“People impute all kinds of things to leaders, and sometimes it is thinking of them as disproportionately powerful and imagining them to be much more transcendently significant in what they can accomplish, to have many more tools and weapons than they actually do.”
~Drew Gilpan Faust; President, Harvard University (The New York Times, November 1, 2009)
Ms. Faust’s quote on leaders and perceptions of power ring true to my experience.
Yes, I lead a company of 400 people. Yes, I can hire and fire, buy and sell, move and shake. That is power of a sort. Yet in reality, my actual power lies in my ability to influence and persuade, motivate and cultivate. Yes, I can order a 6-story building painted bright orange and deep blue with vibrant green trim and it will be done. But if the marketplace doesn’t like it, in short order some portion of my power begins to erode. (Yes, I did paint a building orange and blue but it was in Gainesville, Florida, home of the mighty fighting Gators and the students liked it. Now it is virtually a landmark.)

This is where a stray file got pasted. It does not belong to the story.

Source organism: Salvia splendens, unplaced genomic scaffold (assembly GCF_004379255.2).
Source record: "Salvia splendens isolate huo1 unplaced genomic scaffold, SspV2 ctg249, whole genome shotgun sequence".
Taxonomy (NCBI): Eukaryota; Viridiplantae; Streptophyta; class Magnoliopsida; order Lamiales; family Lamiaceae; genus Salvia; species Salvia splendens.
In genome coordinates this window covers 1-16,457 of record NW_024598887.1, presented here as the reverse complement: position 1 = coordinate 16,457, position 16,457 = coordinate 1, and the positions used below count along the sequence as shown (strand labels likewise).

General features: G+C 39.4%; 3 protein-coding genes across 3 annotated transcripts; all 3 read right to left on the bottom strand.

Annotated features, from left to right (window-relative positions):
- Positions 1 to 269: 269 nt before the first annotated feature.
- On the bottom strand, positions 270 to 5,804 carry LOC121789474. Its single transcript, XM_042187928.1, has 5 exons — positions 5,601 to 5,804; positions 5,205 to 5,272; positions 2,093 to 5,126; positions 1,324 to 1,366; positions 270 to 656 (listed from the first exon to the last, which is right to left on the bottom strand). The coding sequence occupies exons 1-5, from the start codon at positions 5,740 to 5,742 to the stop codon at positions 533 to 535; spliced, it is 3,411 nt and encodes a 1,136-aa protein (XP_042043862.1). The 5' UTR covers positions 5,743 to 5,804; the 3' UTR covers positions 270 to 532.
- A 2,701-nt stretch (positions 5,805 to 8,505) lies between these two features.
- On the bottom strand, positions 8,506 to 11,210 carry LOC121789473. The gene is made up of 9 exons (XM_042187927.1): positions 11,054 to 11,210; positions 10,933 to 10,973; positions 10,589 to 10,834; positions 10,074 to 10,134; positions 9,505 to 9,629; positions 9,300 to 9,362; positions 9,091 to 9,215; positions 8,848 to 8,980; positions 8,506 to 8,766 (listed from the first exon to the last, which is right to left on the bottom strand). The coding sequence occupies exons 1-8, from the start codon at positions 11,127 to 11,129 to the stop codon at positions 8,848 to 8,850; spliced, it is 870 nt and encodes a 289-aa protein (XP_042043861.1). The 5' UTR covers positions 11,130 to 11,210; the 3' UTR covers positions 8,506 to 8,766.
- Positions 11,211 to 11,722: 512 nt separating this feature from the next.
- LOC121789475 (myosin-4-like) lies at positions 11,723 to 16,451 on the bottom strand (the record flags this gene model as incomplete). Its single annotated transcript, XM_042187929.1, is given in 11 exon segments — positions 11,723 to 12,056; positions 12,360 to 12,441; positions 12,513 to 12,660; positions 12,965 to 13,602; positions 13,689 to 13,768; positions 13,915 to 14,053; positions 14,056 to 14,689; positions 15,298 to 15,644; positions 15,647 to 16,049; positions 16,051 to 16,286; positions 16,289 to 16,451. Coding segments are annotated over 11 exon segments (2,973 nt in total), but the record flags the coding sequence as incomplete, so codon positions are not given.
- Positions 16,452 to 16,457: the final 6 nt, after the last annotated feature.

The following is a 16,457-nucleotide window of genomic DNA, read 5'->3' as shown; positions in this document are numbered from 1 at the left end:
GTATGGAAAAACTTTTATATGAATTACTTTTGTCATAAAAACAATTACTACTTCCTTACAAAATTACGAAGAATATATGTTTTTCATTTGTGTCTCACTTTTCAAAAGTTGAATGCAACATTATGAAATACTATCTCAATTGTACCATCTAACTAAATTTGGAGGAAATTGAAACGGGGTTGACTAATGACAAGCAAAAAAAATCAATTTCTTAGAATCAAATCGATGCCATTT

As a leader, I work through others. One pragmatic definition of a leader is someone who has followers. My success as a leader in large measure lies in my ability to reach people, energize them, align company values and personal values, and persuade Team Members to embrace our company mission of service, smiles, and stewardship to our stakeholders.
In a free country, in a free market, in the long run the only power I truly have as a leader is the power that people are willing to entrust to me. As a leader, I am first, last, and always the steward of power, not the owner of it.